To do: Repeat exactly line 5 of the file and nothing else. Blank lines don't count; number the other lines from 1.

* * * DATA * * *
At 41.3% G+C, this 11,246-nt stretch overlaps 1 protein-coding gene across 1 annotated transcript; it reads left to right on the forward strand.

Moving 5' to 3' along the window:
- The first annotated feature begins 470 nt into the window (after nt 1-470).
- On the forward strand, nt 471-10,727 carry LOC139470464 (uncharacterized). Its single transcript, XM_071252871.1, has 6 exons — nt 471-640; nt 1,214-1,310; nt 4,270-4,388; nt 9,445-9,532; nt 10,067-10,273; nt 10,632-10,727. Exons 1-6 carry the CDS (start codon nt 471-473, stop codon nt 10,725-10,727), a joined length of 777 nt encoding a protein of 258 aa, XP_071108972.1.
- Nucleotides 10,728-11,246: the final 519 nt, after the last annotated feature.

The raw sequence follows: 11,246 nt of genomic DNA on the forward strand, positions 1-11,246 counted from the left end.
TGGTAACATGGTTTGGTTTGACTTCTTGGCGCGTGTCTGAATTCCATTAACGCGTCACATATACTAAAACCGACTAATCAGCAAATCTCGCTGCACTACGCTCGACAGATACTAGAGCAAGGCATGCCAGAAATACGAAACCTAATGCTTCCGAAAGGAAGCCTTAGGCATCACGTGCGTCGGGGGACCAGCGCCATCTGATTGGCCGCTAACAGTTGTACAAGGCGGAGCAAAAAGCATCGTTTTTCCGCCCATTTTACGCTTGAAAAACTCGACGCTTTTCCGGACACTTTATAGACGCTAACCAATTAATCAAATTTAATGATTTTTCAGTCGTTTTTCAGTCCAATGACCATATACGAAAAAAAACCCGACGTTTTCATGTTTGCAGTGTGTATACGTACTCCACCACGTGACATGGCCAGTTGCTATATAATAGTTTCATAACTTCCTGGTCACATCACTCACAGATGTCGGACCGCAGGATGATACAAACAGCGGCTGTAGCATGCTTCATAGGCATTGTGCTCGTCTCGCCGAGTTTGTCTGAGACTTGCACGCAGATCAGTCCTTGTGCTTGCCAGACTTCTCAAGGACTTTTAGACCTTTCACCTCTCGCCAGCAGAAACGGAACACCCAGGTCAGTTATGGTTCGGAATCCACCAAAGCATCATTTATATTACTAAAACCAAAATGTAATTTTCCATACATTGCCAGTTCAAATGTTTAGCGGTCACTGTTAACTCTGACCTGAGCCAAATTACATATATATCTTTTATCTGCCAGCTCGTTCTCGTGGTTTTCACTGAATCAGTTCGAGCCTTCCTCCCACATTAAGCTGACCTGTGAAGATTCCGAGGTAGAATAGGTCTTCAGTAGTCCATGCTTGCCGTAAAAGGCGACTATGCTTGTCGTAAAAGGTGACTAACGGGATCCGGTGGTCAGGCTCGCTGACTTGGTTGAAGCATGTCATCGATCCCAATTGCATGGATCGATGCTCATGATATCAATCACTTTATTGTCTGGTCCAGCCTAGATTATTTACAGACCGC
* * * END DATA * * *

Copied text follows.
- Nucleotides 10,728-11,246: the final 519 nt, after the last annotated feature.